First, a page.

Why would I want to work there?“Why would I want to work there?” is a common refrain heard by many companies in the construction and manufacturing world. These companies, many of whom form the backbone of our clients here at Two Rivers Marketing, as well as their customers – the contractors, shipbuilders, manufacturers, farmers, and more – are struggling to find skilled trade talent within the next generation of workers.

Four articles in an issue of Des Moines Sunday Register (our hometown newspaper) earlier this fall talked about the topic that seems to be on every employer’s mind these days: how to attract, hire, and retain the right employees. And not just the right employees, any employees even.

There are countless other examples that routinely show up in the e-newsletters, the mainstream media, and in particular the trade press that we monitor here at the agency.

These “blue collar” jobs struggle to find takers for a variety of reasons, particularly in an economy with already low unemployment (sitting at just above 4.0%, a historically low number). Potential work goes undone. Jobs remain unfilled. Business lags. And attracting younger people to these types of careers is challenging.

We participated in a student program at Drake University here in Des Moines earlier this year, where we tasked the students to help us look at the issue of the blue-collar labor shortage and understand their attitudes toward such jobs and careers, and what it would take to attract young people to those types of careers.

For most of these students, thinking of jobs like these was not even part of their consideration set; parents taught them to avoid these kinds of manual labor jobs and focus on college. Shows like “Dirty Jobs” were a disincentive to working in industries like that, rather than a celebration of that type of work. Applying for a “white collar” position in these industries was not something they considered.

Some of the findings they shared with us, and the different ways they tackled the challenge we set to them, were enlightening. Here are a few of the more critical observations they shared with us.

Get students interested in these careers much earlier than in college or high school
If the trades want to capture more workers, they need to get in with students earlier. Perceptions are already being formed in grade school by parents, teachers, and others about what kinds of careers they should consider, and often, the trades are not in the mix. Outreach at these ages is important, and many construction or trade firms are not doing this.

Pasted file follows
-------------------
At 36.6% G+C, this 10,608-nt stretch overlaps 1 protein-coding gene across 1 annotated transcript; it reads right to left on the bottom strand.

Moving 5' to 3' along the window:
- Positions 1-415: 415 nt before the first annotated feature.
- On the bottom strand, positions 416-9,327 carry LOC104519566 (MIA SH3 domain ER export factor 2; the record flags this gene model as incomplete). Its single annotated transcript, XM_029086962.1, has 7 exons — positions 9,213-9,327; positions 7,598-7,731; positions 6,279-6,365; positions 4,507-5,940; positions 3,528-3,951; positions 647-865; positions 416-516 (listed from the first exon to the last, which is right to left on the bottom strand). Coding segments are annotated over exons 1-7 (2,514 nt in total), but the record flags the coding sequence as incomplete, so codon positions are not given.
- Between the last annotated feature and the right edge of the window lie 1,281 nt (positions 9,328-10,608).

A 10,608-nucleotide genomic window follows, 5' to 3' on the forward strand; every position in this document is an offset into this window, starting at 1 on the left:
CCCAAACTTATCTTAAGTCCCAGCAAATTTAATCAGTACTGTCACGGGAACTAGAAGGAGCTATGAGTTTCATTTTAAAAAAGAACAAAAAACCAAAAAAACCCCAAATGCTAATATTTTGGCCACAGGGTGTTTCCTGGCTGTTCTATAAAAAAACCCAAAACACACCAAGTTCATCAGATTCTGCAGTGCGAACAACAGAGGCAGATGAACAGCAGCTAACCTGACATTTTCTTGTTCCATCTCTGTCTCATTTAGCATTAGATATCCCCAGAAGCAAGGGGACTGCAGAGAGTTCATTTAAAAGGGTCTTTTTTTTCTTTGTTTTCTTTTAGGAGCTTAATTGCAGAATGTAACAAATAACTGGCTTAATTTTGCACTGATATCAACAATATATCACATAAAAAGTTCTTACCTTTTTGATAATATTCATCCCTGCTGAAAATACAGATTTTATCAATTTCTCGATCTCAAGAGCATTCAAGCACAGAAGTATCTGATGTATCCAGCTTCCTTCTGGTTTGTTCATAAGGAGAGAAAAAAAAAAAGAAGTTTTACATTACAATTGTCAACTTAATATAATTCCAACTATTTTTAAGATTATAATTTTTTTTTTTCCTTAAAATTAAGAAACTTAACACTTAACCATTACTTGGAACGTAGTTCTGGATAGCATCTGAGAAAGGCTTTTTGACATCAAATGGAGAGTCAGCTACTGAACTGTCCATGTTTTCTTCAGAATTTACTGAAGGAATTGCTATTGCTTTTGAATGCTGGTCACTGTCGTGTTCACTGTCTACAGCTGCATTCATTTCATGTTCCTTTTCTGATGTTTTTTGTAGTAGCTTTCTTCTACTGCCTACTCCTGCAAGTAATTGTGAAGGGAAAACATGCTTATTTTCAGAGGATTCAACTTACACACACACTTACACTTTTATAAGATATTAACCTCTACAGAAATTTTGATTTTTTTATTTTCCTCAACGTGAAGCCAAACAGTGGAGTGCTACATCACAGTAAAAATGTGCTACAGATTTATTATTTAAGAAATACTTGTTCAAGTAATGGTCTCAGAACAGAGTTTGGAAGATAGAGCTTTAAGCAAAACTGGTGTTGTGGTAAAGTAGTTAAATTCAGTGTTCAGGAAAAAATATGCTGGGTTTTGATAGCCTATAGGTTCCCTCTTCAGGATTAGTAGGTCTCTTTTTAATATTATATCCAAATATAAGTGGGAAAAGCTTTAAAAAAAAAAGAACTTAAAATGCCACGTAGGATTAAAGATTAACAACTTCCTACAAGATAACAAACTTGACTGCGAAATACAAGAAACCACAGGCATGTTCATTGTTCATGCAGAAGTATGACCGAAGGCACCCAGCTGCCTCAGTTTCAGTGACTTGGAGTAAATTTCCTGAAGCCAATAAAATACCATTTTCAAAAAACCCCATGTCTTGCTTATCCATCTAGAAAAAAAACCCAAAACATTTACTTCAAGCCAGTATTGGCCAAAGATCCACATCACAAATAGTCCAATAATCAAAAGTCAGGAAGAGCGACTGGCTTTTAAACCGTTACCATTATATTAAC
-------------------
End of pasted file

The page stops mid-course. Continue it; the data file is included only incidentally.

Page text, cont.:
The work is repetitive, has no variety or room to advance
Their perceptions of construction jobs are that you would do the same thing every day. There is no variety. You get stuck. They suggested setting up rotations, cross-training, or providing a variety of things to do to help them learn more continually and to keep them from getting stale.

Get active in social media and support your brand online
As digital natives, today’s students don’t know you exist if you aren’t online. Many construction-related firms or manufacturers have poor or boring online experiences, and often no social presence. Take a look at your brand. Is it appealing? Does it look modern? Does it look like a place a young person would want to work and build a career?

The work environment is critical
Their views are being shaped by stories about the workplaces at Google, Apple, and other cool places to work. They’ve grown up in a Starbucks world. How do your offices or jobsites compare?

Be involved in the community
The next generation of workers is very community minded, so along with building your brand, promote what you are doing in the community. Most construction companies and manufacturers are active and supportive of their communities, but are you talking about it online? Demonstrate your company’s culture and the good work that you do so that it is more than just a job or a place to collect a paycheck.

While we asked the students to look at helping solve the challenge of attracting blue collar workers, their solutions really apply to all workers of the future. We face many of these same hiring challenges here at our agency. How does your company stack up in being able to meet the demands of the workforce of tomorrow?

Addressing their needs can give them the answer to why they should want to work for your company.

About Patrick McGill

As the managing director of strategy, Patrick is our very own Sherlock Holmes. When he’s not immersed in research, you’ll more than likely find Patrick traveling — those travels have taken him to all 50 states. You can email our inquisitive Mr. McGill at patrickm@2rm.com.